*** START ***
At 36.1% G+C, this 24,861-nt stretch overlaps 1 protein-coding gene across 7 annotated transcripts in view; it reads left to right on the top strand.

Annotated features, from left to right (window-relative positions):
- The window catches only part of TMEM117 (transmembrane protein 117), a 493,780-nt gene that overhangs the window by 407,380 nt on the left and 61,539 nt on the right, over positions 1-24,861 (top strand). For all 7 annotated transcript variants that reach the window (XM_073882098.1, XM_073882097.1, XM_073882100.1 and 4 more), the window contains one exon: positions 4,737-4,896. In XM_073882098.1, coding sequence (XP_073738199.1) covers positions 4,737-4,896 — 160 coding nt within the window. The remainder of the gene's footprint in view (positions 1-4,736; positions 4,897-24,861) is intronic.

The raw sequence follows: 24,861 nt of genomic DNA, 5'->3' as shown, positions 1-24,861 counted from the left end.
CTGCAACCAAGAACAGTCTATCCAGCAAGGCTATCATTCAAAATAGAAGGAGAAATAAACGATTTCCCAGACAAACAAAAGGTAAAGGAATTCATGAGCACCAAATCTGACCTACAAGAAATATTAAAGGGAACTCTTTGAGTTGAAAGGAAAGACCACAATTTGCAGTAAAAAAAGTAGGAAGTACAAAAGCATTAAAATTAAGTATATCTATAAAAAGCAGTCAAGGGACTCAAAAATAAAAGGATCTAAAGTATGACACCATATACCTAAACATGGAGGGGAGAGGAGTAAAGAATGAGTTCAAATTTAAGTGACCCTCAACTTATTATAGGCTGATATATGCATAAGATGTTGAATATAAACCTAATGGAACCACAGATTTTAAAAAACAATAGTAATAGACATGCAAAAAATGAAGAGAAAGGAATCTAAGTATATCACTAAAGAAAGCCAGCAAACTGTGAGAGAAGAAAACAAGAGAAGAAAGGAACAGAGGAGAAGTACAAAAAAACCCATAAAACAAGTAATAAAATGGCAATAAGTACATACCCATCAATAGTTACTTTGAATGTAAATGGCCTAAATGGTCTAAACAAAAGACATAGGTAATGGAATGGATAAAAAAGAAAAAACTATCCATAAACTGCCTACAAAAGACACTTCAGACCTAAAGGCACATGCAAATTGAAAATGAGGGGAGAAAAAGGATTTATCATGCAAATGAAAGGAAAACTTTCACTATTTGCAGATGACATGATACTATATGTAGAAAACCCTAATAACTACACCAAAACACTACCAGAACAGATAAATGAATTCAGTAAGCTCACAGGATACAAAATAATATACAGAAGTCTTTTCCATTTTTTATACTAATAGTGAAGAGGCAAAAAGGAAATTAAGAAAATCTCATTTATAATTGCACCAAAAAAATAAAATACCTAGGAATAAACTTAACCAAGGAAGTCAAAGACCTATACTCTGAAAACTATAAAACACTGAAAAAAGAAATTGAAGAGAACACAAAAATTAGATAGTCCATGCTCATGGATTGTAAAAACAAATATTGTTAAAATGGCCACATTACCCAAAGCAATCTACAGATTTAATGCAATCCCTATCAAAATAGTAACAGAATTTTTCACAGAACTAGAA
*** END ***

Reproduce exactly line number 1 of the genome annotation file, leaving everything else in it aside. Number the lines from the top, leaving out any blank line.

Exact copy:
At 36.1% G+C, this 24,861-nt stretch overlaps 1 protein-coding gene across 7 annotated transcripts in view; it reads left to right on the top strand.